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Skiing Spacewalk in Jackson Hole, Wyoming; Photograph by Avery Stonich

Skiing the Steep and Deep Spacewalk in Jackson Hole

I knew the moment I dropped into Spacewalk Couloir, a backcountry ski run in Jackson Hole, that my recent avalanche class was both serving me well and scaring the crap out of me. The snow gods had delivered 19 inches overnight, delighting powderhounds while also creating high avalanche danger.

Spacewalk is a gnarly 12-foot-wide chute that drops at a nearly 50-degree angle between jagged rock bands. You don’t want to fall. It’s so steep that my husband brushed his hip against the slope on his first turn. If I’d looked up at this run before doing it, I probably would have chickened out.

Fortunately my husband and I were in good hands with a Jackson Hole Mountain Resort ski guide, Bill Anderson, who had accompanied us on a backcountry ski tour the year before. He knew our capabilities—perhaps better than we did. Last year, our day had been markedly different. Bright sun, brilliant blue skies, and a stable snow pack invited us to thrilling high-alpine terrain that pushed my limits. We climbed and skied ridge after ridge, filling my heart with joy and bringing my legs to a quiver. I knew I’d be back for more.

This year was entirely different. Ski patrol had to delay opening the mountain while they blasted inbound runs. Standing shoulder to shoulder with other eager skiers, we crowded in Corbett’s Cabin at the top of the ski area, waiting for the coast to be clear. Our steamy exhalations fogged the rickety structure’s windows, coating them with the vaporous residue of our excited chatter.

But the coast is never clear in the backcountry. In Jackson Hole, skiers can access vast backcountry terrain using the ski area’s lifts, which can lead to a sense of complacency about safety. Proximity to inbound areas, a high volume of skiers in the backcountry, familiarity with an area, and the assumption that others know what’s safe can lull skiers into taking unnecessary risks.

Once you exit the ski area gate, you’re on your own. The key is to read avalanche forecasts, study current conditions, choose terrain carefully, and carry safety gear—beacons, shovels, and probes. We had all this—plus a guide—and proceeded with caution.

At the approach to Spacewalk, the slope folds over a convex roll before plunging into a gulley, so it’s hard to see what’s coming. Our guide went first, and I followed—carefully. My internal voice talked over the noisy babble of my monkey mind, brushing aside the fear building in the pit of my stomach like a tangled knot.

“Don’t look down,” I told myself. “Just focus on making good turns and don’t fall.”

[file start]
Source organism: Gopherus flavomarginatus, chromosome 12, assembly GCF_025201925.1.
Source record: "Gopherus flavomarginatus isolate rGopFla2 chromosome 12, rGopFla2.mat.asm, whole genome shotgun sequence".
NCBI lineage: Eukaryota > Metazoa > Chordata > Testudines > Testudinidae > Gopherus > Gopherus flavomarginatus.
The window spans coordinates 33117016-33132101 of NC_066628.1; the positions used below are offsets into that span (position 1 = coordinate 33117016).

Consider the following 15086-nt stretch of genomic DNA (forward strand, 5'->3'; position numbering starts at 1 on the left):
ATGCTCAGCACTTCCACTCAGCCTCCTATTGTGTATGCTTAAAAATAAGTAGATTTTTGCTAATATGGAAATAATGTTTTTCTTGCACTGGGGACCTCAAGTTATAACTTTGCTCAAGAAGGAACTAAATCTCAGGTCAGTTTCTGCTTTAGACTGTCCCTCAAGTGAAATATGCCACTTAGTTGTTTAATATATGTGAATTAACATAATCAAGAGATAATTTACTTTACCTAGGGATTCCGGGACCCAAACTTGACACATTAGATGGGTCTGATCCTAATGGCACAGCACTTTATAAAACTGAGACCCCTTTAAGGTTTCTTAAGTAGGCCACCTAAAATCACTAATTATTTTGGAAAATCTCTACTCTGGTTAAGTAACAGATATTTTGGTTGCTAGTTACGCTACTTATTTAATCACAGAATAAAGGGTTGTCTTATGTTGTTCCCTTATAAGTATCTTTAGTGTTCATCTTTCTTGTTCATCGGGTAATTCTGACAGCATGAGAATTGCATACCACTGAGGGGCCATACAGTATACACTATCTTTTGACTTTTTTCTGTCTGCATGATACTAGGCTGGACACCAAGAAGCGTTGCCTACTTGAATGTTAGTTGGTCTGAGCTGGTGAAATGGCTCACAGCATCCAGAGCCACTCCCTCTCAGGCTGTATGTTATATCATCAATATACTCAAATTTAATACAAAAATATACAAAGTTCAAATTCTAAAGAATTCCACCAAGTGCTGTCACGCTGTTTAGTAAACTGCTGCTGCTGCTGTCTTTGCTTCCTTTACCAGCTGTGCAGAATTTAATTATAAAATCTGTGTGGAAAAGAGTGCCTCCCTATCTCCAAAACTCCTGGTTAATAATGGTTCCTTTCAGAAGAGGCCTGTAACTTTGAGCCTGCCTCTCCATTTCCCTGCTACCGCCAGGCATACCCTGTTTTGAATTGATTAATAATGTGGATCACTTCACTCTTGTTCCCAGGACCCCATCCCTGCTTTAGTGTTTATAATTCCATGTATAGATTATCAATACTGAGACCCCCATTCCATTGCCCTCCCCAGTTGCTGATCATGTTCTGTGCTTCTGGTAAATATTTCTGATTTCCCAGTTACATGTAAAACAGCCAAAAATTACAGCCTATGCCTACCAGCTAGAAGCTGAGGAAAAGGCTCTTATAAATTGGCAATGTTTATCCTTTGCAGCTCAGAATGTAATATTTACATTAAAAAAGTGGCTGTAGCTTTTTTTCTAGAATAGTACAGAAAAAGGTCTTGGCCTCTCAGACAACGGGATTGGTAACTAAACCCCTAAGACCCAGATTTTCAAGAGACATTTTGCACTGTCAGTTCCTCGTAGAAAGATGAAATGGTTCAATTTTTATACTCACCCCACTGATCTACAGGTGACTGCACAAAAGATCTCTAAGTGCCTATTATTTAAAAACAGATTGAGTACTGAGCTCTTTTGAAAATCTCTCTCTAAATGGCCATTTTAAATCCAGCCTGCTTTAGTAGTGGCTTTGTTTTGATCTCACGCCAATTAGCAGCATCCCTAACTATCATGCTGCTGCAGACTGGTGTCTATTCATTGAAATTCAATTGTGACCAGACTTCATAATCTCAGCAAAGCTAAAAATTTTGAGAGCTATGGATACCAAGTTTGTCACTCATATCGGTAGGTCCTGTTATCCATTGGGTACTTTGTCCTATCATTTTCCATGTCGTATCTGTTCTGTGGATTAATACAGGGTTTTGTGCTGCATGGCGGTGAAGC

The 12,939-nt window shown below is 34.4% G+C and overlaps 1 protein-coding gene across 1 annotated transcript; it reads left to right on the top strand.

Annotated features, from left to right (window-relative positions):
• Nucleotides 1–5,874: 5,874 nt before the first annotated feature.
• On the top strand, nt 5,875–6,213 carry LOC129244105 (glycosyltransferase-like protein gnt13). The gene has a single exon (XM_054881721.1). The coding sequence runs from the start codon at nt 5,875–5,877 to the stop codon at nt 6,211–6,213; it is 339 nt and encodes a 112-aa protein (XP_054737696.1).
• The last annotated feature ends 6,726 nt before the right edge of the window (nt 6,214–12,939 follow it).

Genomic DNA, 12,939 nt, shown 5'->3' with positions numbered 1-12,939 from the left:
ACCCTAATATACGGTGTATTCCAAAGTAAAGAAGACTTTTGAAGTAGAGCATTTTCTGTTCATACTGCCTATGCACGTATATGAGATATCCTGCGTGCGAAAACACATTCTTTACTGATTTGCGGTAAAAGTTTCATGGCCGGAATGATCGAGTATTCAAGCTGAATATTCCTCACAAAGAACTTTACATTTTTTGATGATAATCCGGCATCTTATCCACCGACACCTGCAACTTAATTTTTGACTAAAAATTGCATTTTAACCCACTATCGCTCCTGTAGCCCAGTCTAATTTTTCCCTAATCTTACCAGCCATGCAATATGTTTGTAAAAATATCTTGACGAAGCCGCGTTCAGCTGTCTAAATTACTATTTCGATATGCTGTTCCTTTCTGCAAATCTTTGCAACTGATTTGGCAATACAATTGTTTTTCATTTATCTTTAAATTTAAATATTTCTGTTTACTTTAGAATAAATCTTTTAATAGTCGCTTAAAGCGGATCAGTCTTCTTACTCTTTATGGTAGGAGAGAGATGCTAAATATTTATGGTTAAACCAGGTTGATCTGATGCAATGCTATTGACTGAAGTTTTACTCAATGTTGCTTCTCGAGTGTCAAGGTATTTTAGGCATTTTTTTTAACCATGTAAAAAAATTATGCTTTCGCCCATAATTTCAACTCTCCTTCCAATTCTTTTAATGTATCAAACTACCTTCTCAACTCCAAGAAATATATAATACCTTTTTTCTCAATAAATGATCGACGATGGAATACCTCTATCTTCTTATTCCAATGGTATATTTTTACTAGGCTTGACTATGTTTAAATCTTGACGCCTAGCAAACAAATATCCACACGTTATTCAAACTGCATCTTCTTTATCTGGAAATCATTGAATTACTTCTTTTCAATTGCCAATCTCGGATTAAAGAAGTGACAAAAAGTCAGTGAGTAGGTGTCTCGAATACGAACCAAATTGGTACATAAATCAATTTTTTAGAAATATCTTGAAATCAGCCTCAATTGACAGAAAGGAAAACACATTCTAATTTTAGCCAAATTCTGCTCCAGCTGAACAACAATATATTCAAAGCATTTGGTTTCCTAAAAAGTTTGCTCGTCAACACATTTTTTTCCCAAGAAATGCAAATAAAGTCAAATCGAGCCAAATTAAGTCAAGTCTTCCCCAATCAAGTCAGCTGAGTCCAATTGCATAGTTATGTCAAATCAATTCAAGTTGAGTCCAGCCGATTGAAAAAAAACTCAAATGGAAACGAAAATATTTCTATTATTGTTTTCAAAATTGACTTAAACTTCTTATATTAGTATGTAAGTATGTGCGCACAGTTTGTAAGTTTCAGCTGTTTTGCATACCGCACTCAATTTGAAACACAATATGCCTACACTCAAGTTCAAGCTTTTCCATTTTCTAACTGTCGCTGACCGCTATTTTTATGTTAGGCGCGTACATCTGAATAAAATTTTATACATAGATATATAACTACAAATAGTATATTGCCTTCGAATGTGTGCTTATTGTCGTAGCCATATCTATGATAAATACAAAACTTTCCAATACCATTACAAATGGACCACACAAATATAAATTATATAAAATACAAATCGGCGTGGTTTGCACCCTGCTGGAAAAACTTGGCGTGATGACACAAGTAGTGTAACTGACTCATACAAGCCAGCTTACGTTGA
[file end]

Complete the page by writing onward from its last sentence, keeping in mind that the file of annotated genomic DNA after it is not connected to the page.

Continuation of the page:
I know from experience that to acknowledge fear gives it power. By ignoring it, you can push it back into the dark recesses of your subconscious, leaving it to languish before it can metastasize into full-blown panic.

Then I was rudely jolted. As I made my first few jump turns, the snow face cracked and started to slide. The foreboding slope dissolved into powdery chunks that gained momentum under my feet, dredging up textbook terrors from my avalanche class just weeks before. Terrified that the slough would turn into a full-fledged avalanche and carry me into the rocks below, I pulled to the edge—panting, heart pounding, the tingly rush of adrenalin coursing through my veins. I forced my labored breath into deliberate meditation—inhale, exhale, inhale, exhale—trying to reclaim order from the internal chaos that threatened to paralyze me.

Bill motioned me to continue, although I couldn’t quite hear what he was saying over the wind that whipped at my helmet. I started to understand why this run is called Spacewalk. It felt a bit like being in outer space—somewhat disorienting—with flat light, and the soft calm of the backcountry interrupted by sharp gusts that kicked up swirling spirals of snowflakes.

Digging deep for courage, I skied down the narrow gulley toward Bill, who had pulled out of the bottom under the safety of a rock band. Magic flowed into my soul as I floated through the powder. My husband came next, grinning from ear to ear and bursting with exuberant glee.

“That was awesome! What happened?” he asked. “You weren’t linking your turns at the top.”

“I was terrified the slope was going to slide!” I exclaimed. “Bill, how did you know it was okay to ski?”

He explained how he had studied the terrain and conditions and was confident that we wouldn’t produce a large enough slide to carry a skier.

Avalanche safety education is critical, but it’s worthless without time in the field. Hiring a guide and asking a lot of questions is a great place to start. I need a lot more time in the backcountry before I feel confident making my own assessments.

Looking up at Spacewalk, I swelled with pride, feeling a tremendous sense of accomplishment at what we had skied. There’s something very empowering about pushing yourself and overcoming fear. Plus it makes you feel so alive. This amazing day helped me build character, boosted my confidence, and cultivated an inner strength that I can tap in many other aspects of my life.

Next up: I’m returning to Jackson to climb the Grand Teton with Bill and then ski down. Stay tuned.

Avery Stonich is a freelance writer based in Boulder, Colo., who has traveled to 40 countries in search of adventure. Follow her on Twitter: @averystonich.